Life has returned to normal – for some at least. The majority of schoolchildren in Chile have gone back to their classrooms. less than two weeks after the country was rocked by a massive earthquake.
Even though some have not got a building to go back to, the authorities have organised temporary places to learn.
Monica Jimenez, Chile’s Education Minister, said it was good news. “Today about 80 per cent of the children are going back into the school system,” she said.
Residents in two of the most badly-hit cities of Concepcion and Constitucion have been highly critical of the government’s handling of the disaster.
Although outgoing President Michelle Bachelet has been the most popular leader in Chile’s recent history, her government’s slow response on providing aid and halting the post quake looting has seriously damaged her political reputation.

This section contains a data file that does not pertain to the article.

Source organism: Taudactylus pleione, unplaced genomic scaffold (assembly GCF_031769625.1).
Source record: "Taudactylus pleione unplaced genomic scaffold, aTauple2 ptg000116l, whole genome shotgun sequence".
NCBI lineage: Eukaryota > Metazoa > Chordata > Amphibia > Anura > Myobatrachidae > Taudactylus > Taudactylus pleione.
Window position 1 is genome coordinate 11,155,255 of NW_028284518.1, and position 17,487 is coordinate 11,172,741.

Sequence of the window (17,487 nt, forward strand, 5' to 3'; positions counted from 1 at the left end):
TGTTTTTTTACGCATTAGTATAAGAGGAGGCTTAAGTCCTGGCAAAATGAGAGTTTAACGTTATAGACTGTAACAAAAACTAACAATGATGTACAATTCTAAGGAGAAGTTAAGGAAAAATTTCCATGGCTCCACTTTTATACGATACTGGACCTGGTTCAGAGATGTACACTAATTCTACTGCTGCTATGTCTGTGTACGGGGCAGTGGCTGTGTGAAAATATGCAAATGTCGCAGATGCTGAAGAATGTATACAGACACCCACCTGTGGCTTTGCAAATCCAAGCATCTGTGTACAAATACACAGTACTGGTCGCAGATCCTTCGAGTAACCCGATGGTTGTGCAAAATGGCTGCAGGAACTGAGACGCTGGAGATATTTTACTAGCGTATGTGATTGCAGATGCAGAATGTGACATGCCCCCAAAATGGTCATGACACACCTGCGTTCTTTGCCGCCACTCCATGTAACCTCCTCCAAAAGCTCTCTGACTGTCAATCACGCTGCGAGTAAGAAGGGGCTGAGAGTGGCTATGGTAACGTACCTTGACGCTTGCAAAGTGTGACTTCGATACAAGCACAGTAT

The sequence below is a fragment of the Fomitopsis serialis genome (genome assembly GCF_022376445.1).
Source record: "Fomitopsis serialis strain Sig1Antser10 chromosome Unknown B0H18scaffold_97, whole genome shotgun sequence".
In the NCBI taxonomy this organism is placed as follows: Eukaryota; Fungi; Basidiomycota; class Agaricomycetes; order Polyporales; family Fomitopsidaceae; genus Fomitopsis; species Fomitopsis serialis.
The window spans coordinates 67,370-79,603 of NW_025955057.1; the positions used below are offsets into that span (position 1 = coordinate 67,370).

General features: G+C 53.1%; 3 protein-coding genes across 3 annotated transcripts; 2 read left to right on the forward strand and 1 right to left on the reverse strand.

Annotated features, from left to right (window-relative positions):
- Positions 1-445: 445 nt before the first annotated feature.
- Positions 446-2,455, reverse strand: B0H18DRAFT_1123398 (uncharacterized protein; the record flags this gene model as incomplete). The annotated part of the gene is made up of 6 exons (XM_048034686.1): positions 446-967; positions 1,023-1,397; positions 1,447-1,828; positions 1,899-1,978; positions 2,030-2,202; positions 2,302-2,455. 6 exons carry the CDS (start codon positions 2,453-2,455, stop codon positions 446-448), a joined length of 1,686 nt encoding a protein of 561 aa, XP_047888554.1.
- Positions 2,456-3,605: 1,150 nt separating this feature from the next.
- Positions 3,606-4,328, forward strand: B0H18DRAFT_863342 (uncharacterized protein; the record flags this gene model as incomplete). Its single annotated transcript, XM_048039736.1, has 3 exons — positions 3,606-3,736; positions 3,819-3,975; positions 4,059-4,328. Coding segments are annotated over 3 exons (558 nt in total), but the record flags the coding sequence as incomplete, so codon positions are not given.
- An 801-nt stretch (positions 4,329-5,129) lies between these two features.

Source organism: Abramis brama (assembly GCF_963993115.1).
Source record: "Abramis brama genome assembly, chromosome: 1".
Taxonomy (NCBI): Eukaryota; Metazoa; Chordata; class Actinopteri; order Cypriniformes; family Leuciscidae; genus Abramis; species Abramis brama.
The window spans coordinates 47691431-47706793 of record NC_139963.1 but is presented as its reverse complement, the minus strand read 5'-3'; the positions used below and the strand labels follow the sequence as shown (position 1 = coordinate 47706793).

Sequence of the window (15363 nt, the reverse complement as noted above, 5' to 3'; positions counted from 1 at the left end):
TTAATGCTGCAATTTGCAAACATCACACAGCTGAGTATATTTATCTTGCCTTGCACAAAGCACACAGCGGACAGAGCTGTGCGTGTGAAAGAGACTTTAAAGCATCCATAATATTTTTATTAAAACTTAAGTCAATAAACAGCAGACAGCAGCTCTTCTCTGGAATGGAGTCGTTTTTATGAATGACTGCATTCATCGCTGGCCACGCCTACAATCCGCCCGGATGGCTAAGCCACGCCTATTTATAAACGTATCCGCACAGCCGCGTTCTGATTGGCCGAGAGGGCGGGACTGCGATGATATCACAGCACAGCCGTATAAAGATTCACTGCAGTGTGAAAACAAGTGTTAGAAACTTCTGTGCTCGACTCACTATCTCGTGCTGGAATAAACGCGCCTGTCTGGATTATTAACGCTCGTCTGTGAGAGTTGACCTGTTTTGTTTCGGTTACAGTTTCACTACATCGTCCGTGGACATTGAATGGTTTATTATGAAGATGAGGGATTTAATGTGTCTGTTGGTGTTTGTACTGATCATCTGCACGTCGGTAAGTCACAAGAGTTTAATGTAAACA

President Bachelet made an emotional visit to Constitucion. “I love my people. It hurts when people lose everything, that some lose their family members, their lives and others lose everything that took them their entire lives to build. It hurts but that pain does not make me immobile,” she said.
In all, at least 30 cities and towns were badly damaged by the quake or the post-tremor tsunami. More than 450 people were officially killed.
Bachelet hands over to her successor tomorrow. It will be left to a new president to begin Chile’s reconstruction.